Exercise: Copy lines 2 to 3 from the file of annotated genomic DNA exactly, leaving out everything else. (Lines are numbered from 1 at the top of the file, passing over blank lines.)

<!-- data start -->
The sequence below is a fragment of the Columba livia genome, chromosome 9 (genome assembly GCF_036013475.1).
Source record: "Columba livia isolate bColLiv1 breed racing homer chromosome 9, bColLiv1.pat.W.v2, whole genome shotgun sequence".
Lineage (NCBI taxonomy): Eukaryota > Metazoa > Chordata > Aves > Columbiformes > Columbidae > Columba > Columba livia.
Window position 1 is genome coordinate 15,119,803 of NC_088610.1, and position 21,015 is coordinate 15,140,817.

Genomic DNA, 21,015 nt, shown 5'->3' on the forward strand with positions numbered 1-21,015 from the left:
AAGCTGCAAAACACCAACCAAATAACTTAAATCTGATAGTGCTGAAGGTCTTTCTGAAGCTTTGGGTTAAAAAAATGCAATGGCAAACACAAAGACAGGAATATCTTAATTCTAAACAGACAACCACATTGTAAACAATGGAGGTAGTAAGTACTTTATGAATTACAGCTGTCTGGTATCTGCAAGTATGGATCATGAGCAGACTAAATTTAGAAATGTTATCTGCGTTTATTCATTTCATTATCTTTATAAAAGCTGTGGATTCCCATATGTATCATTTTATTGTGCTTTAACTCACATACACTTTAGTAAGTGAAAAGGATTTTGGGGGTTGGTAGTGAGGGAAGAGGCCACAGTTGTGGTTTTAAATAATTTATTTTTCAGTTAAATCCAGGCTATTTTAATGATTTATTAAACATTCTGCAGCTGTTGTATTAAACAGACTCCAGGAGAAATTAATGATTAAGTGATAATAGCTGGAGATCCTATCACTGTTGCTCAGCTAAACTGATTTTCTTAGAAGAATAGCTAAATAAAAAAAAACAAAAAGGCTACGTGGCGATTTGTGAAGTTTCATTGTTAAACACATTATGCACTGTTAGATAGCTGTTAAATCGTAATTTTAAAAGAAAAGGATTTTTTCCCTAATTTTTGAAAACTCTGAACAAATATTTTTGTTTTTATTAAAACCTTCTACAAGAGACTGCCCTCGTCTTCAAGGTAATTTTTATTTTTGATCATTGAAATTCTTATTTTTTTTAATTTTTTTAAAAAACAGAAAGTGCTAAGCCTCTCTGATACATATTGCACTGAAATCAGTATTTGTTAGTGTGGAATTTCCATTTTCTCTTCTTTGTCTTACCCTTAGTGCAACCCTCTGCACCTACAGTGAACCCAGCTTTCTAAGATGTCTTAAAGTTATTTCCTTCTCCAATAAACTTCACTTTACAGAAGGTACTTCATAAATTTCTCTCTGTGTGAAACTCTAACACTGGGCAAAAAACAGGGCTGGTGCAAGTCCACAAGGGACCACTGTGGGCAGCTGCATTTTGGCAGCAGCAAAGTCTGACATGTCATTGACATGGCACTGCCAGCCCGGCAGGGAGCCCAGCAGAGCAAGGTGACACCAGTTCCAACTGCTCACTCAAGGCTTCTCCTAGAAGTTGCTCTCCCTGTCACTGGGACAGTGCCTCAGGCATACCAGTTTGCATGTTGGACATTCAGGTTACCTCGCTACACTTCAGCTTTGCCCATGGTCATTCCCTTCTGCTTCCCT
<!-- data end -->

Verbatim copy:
Source record: "Columba livia isolate bColLiv1 breed racing homer chromosome 9, bColLiv1.pat.W.v2, whole genome shotgun sequence".
Lineage (NCBI taxonomy): Eukaryota > Metazoa > Chordata > Aves > Columbiformes > Columbidae > Columba > Columba livia.